Queen Anne as a child.
By Peter Lely via Wikipedia Commons
The year 1687 dawned with great hope. Within six weeks, all of those hopes were dashed. First Anne's infant was stillborn. Then, her husband and both of her daughters were struck down by smallpox. Still recovering from the pain and heartache of her childbed, Anne nursed them all herself. On February 2, nine-month-old Anne Sophia died. Six days later, little Mary slipped away too. She was not yet two years old. In the midst of this, Anne turned 21. At that tender age, she was already the mother of four dead children. Fortunately, George survived and despite their grief, they were able to conceive another child almost immediately, but that son was stillborn that fall. Five children dead by the end of the year. In 1688, the Year of the Glorious Revolution, which secured the throne for Protestants forever, also brought a miscarriage and another stillbirth.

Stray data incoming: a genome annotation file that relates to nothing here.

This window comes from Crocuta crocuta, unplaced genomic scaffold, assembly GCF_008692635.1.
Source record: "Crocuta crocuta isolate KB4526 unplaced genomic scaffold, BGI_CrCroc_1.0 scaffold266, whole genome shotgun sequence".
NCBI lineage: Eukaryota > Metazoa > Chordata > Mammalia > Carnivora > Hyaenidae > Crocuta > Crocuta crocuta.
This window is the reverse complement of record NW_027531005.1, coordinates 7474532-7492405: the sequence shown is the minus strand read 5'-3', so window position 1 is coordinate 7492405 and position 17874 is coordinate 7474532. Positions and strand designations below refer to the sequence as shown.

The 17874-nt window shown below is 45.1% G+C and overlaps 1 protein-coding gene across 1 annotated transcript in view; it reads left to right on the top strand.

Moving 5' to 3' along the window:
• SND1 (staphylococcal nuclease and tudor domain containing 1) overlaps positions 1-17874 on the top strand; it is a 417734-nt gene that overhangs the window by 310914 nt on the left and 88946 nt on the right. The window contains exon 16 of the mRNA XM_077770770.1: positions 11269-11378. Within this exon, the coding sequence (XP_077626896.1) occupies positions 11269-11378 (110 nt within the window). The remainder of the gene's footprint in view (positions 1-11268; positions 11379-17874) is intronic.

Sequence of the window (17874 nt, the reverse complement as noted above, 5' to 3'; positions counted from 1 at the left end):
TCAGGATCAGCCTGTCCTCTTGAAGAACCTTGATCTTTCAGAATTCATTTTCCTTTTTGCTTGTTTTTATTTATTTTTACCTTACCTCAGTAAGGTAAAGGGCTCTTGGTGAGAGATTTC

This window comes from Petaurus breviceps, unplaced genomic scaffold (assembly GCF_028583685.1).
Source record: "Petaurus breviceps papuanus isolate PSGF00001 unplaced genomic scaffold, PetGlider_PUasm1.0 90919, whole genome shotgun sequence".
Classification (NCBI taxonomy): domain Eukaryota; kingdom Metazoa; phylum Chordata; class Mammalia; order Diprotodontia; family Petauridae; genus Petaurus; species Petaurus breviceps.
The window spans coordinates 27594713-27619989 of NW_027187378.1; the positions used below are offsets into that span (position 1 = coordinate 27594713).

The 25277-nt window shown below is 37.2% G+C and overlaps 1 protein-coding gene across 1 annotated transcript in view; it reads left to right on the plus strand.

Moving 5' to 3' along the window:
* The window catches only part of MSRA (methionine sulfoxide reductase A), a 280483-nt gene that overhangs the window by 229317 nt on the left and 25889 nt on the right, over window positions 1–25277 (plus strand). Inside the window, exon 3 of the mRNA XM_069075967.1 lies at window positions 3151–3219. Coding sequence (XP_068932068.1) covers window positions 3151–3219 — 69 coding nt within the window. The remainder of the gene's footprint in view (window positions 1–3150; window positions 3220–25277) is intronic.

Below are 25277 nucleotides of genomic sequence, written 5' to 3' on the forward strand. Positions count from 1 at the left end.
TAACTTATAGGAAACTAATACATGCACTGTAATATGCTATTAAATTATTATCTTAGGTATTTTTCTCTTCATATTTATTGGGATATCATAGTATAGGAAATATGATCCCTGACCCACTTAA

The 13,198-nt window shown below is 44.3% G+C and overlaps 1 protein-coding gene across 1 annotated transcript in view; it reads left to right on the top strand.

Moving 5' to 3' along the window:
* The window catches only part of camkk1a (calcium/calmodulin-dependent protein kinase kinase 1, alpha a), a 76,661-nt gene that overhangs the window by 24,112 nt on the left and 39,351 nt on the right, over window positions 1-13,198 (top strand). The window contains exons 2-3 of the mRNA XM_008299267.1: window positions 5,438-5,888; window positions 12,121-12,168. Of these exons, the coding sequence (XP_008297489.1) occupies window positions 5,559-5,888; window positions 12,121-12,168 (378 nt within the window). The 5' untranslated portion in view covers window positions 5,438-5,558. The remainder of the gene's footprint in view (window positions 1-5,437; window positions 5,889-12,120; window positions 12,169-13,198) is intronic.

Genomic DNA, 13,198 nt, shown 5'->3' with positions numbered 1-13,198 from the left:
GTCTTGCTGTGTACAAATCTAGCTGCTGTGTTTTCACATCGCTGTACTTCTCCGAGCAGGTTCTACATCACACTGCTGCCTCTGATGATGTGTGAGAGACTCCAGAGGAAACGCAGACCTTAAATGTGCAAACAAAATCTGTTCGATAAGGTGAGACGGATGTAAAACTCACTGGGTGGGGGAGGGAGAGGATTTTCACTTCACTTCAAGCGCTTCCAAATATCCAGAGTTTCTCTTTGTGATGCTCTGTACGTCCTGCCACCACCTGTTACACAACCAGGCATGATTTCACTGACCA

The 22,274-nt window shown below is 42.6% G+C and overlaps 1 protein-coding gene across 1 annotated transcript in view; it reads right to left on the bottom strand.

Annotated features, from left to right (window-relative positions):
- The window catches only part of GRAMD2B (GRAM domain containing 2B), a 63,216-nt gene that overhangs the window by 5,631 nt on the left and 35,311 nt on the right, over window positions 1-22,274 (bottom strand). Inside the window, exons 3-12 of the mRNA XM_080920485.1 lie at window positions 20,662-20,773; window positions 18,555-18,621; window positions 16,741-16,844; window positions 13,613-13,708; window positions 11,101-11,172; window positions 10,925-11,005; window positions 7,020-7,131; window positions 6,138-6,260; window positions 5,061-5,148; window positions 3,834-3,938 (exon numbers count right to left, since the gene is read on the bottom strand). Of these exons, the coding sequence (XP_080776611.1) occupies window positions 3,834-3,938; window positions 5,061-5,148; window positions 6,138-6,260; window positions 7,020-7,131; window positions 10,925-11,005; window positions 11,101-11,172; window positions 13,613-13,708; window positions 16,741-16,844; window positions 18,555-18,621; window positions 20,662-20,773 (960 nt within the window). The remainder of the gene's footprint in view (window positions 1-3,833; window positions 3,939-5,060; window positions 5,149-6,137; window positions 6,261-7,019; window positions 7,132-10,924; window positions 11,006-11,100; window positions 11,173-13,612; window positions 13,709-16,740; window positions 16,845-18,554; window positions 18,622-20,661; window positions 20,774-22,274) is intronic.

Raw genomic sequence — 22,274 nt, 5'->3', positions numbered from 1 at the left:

In the next four years, Anne was finally delivered again of living children: William Henry, another Mary, and George. Neither Mary nor George lived beyond the day of their birth. Nine more stillborn babies followed. Six months after the last stillbirth, William Henry, just 11 years old, also died. It was two days after Anne and George's 17th wedding anniversary. They were the parents of 19 dead children.
Two years later, Anne became Queen. Upon her death, the throne shifted to the children of her next closest Protestant cousin, Electress Sophia of Hanover.